New research points to a connection between food comas and long-term memories
There may be a connection between food comas—resting after eating—and the formation of long-term memories, a team of neuroscientists concludes based on its study on brain activity in sea slugs.
The research appears the Nature Research journal Scientific Reports.
"The sensation of a 'food coma' after a hearty meal is well known to anyone who has ever experienced a Thanksgiving dinner," says Thomas Carew, a professor in New York University's Center for Neural Science and the paper's senior author. "In fact, most animals tend to slow down and rest after a large intake of calories, suggesting that there is a biological function to this reaction.
"Our new study proposes that such 'rest-and-digest' responses to feeding may have been shaped by evolution to promote the formation of long-term memories."
The team, which included Nikolay Kukushkin, a postdoctoral fellow in the Carew lab, and Sidney Williams, an NYU undergraduate in Global Liberal Studies at the time of the research, studied Aplysia californica, the California sea slug. Aplysia is a model organism that is powerful for this type of research because its neurons are 10 to 50 times larger than those of higher organisms, such as vertebrates, and it possesses a relatively small network of neurons—characteristics that readily allow for the examination of linkages between neurological and other activity.
In their analysis, the scientists also considered existing scholarship on food intake and the brain.
"In humans, food intake promotes the release of the hormone insulin, which prompts the cells of the body to absorb nutrients from the bloodstream and turn them into fat for long-term storage," explains Kukushkin. "However, insulin is thought to have little effect on the brain. By contrast, a related hormone, insulin-like growth factor II, has been shown to be critical for proper brain function, including long-term memory formation. However, its release does not depend on calorie intake.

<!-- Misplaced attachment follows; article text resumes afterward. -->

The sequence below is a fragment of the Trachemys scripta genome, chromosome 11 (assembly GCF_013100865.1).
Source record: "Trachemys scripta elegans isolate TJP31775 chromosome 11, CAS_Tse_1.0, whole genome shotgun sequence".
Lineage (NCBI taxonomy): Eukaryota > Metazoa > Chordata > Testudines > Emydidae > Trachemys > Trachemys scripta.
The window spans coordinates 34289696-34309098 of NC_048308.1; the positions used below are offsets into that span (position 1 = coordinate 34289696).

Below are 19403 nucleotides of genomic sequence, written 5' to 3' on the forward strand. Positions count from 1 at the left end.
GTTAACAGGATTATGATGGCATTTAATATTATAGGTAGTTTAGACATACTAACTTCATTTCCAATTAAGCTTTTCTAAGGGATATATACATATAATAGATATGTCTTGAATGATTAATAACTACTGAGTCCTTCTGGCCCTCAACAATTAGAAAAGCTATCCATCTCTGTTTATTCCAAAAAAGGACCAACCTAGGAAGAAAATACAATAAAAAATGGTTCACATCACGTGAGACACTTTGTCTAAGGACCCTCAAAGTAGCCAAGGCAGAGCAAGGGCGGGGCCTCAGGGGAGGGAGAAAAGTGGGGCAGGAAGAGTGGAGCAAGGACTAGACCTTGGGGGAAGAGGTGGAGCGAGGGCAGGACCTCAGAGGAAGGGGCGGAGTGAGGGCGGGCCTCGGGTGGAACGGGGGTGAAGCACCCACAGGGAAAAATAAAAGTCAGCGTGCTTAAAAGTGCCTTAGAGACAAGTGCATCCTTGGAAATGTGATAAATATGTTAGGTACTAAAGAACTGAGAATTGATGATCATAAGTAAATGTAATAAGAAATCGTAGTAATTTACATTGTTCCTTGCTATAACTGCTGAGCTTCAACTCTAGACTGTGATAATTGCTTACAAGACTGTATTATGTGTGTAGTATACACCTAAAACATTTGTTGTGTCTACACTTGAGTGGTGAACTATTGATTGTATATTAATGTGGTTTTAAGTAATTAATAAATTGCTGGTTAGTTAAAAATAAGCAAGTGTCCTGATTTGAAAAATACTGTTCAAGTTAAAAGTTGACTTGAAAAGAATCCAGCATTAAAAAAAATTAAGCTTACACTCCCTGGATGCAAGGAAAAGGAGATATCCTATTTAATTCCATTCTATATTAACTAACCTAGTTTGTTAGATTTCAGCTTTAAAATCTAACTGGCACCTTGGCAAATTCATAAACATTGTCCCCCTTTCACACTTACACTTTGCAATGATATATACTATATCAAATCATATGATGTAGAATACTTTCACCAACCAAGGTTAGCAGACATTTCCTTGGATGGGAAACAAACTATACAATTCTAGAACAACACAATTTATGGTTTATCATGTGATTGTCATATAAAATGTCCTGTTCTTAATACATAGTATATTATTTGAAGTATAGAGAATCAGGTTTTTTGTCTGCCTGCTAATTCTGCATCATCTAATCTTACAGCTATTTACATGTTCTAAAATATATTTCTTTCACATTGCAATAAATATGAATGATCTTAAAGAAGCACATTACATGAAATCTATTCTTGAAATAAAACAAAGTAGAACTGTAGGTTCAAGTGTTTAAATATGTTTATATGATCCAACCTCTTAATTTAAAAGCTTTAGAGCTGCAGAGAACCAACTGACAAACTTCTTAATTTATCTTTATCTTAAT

"Therefore, insulin-like molecules in humans are segregated into at least two distinct functional modules. A metabolic module, represented by insulin, controls feeding and energy balance, while a neurotropic module, centered on insulin-like growth factor II, controls memory formation."
In studying Aplysia, the scientists found that in this species the two distinct modules of insulin-like molecules are, in contrast to humans, unified into a single system that performs both metabolic and neurotropic functions. Moreover, they discovered that a single insulin-like molecule produced in the Aplysia nervous system simultaneously strengthens the contacts between neurons, a mechanism thought to underlie long-term memory, and promotes the absorption of nutrients into the mollusk's tissues.
The research also involved monitoring the slugs' behavioral response to food intake—in this case, their regular diet of seaweed.
Here, when animals were allowed to eat their fill, their movement activity was reduced, and this effect was blocked by preventing insulin-like receptors from working.
"Thus, Aplysia's 'food coma' is controlled by their insulin-like system, which acts by redistributing the animal's energy away from active behavior and towards storage of both nutrients and memory," observes Carew. "These results will help understand the mechanisms by which insulin and similar molecules elicit both their diet-related and memory-enhancing properties in humans and other animals."
The researchers note that Aplysia and humans share the general features of the hormone that forms their insulin systems, which evolved in both species to control nutrition, memory, and behavior. However, in Aplysia, these functions have remained unified, while in the human lineage they became partially independent.
"It remains to be established whether the human 'food coma' is a vestige of our evolutionary past, or still an important part of memory formation," Kukushkin acknowledges.
"However, it's been widely established that in an array of animals, including humans, sleep is well known to be required for proper storage of long-term memories acquired during wakefulness."
"Perhaps the drowsiness experienced after a meal is a similar way to preserve a memory about that meal, so as to come back to it in the future," posits Carew. "Whether seaweed or Thanksgiving turkey, a good dinner is always worth revisiting."